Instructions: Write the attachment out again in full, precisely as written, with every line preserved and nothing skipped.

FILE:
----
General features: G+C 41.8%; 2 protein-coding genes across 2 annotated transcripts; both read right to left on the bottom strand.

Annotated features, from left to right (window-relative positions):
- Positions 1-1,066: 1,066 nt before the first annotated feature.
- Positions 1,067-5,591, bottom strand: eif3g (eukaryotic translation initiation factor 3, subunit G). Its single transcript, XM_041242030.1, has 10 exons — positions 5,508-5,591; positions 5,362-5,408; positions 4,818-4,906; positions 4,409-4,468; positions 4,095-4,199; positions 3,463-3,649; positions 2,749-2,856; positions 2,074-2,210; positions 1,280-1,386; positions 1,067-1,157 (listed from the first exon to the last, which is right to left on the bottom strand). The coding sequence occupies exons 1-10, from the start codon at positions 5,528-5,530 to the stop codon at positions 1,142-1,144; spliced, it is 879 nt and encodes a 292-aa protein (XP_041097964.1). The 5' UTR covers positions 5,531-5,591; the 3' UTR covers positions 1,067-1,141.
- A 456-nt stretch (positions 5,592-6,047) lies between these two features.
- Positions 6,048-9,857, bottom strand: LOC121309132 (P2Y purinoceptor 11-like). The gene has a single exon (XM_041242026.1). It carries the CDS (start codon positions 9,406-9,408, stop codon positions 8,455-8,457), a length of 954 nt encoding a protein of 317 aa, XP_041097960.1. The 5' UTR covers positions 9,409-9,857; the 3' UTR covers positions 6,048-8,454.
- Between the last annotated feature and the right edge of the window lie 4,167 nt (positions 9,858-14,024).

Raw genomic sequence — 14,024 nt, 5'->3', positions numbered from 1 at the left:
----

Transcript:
General features: G+C 41.8%; 2 protein-coding genes across 2 annotated transcripts; both read right to left on the bottom strand.

Annotated features, from left to right (window-relative positions):
- Positions 1-1,066: 1,066 nt before the first annotated feature.
- Positions 1,067-5,591, bottom strand: eif3g (eukaryotic translation initiation factor 3, subunit G). Its single transcript, XM_041242030.1, has 10 exons — positions 5,508-5,591; positions 5,362-5,408; positions 4,818-4,906; positions 4,409-4,468; positions 4,095-4,199; positions 3,463-3,649; positions 2,749-2,856; positions 2,074-2,210; positions 1,280-1,386; positions 1,067-1,157 (listed from the first exon to the last, which is right to left on the bottom strand). The coding sequence occupies exons 1-10, from the start codon at positions 5,528-5,530 to the stop codon at positions 1,142-1,144; spliced, it is 879 nt and encodes a 292-aa protein (XP_041097964.1). The 5' UTR covers positions 5,531-5,591; the 3' UTR covers positions 1,067-1,141.
- A 456-nt stretch (positions 5,592-6,047) lies between these two features.
- Positions 6,048-9,857, bottom strand: LOC121309132 (P2Y purinoceptor 11-like). The gene has a single exon (XM_041242026.1). It carries the CDS (start codon positions 9,406-9,408, stop codon positions 8,455-8,457), a length of 954 nt encoding a protein of 317 aa, XP_041097960.1. The 5' UTR covers positions 9,409-9,857; the 3' UTR covers positions 6,048-8,454.
- Between the last annotated feature and the right edge of the window lie 4,167 nt (positions 9,858-14,024).

Raw genomic sequence — 14,024 nt, 5'->3', positions numbered from 1 at the left: